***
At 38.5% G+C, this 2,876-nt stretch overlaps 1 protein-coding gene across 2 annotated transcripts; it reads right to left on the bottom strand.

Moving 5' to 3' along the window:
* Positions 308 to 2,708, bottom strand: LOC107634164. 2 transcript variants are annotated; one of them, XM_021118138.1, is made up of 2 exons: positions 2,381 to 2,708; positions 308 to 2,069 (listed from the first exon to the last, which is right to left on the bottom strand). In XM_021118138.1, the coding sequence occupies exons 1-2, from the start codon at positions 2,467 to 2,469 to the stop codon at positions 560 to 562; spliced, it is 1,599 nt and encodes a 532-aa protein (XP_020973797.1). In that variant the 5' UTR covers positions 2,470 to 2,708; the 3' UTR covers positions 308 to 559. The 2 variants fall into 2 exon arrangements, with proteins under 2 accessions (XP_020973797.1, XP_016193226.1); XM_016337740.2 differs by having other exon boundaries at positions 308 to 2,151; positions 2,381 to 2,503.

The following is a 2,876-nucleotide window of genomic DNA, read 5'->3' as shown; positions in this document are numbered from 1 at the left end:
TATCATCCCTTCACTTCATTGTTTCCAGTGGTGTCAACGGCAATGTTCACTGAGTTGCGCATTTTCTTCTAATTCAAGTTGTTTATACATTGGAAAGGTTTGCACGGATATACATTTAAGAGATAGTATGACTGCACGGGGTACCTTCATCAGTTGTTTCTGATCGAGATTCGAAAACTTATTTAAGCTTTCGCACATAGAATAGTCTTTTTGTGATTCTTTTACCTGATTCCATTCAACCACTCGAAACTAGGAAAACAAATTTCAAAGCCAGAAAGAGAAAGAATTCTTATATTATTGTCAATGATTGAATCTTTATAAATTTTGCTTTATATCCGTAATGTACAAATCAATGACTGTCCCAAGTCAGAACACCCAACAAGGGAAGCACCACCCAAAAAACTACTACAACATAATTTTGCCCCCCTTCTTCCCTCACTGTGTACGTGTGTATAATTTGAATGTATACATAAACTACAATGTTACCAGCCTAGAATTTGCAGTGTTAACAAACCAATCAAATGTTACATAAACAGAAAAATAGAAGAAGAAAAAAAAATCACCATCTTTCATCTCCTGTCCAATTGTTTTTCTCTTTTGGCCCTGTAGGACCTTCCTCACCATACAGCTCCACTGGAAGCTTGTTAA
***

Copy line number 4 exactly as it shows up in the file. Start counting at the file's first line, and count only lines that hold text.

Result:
The following is a 2,876-nucleotide window of genomic DNA, read 5'->3' as shown; positions in this document are numbered from 1 at the left end: